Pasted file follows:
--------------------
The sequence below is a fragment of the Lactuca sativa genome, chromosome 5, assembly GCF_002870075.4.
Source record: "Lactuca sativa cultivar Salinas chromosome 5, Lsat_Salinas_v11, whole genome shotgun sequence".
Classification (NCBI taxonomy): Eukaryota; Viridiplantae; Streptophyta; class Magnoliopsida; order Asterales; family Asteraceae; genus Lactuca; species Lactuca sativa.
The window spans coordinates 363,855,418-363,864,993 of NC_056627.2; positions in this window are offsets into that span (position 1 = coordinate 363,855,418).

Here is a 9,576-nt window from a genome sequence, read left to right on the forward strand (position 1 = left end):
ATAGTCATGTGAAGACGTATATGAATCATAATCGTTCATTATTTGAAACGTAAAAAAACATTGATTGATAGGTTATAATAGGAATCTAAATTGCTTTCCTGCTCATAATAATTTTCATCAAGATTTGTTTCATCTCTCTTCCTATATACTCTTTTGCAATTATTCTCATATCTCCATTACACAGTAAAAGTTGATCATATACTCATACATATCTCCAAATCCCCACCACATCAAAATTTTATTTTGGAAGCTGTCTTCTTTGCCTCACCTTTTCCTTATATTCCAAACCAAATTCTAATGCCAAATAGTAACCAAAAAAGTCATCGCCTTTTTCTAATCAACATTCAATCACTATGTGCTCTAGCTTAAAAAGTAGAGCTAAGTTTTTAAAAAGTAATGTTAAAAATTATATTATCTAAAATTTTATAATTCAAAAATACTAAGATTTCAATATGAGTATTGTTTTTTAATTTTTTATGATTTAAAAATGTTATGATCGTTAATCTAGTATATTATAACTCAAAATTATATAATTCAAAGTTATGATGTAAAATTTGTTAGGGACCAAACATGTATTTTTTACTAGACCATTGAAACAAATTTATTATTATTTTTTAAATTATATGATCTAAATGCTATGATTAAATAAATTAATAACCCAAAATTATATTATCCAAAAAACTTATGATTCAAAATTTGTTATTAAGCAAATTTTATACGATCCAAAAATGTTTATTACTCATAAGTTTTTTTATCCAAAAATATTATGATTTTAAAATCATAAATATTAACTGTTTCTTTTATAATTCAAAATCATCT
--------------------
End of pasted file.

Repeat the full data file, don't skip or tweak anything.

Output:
The sequence below is a fragment of the Lactuca sativa genome, chromosome 5, assembly GCF_002870075.4.
Source record: "Lactuca sativa cultivar Salinas chromosome 5, Lsat_Salinas_v11, whole genome shotgun sequence".
Classification (NCBI taxonomy): Eukaryota; Viridiplantae; Streptophyta; class Magnoliopsida; order Asterales; family Asteraceae; genus Lactuca; species Lactuca sativa.
The window spans coordinates 363,855,418-363,864,993 of NC_056627.2; positions in this window are offsets into that span (position 1 = coordinate 363,855,418).

Here is a 9,576-nt window from a genome sequence, read left to right on the forward strand (position 1 = left end):
ATAGTCATGTGAAGACGTATATGAATCATAATCGTTCATTATTTGAAACGTAAAAAAACATTGATTGATAGGTTATAATAGGAATCTAAATTGCTTTCCTGCTCATAATAATTTTCATCAAGATTTGTTTCATCTCTCTTCCTATATACTCTTTTGCAATTATTCTCATATCTCCATTACACAGTAAAAGTTGATCATATACTCATACATATCTCCAAATCCCCACCACATCAAAATTTTATTTTGGAAGCTGTCTTCTTTGCCTCACCTTTTCCTTATATTCCAAACCAAATTCTAATGCCAAATAGTAACCAAAAAAGTCATCGCCTTTTTCTAATCAACATTCAATCACTATGTGCTCTAGCTTAAAAAGTAGAGCTAAGTTTTTAAAAAGTAATGTTAAAAATTATATTATCTAAAATTTTATAATTCAAAAATACTAAGATTTCAATATGAGTATTGTTTTTTAATTTTTTATGATTTAAAAATGTTATGATCGTTAATCTAGTATATTATAACTCAAAATTATATAATTCAAAGTTATGATGTAAAATTTGTTAGGGACCAAACATGTATTTTTTACTAGACCATTGAAACAAATTTATTATTATTTTTTAAATTATATGATCTAAATGCTATGATTAAATAAATTAATAACCCAAAATTATATTATCCAAAAAACTTATGATTCAAAATTTGTTATTAAGCAAATTTTATACGATCCAAAAATGTTTATTACTCATAAGTTTTTTTATCCAAAAATATTATGATTTTAAAATCATAAATATTAACTGTTTCTTTTATAATTCAAAATCATCT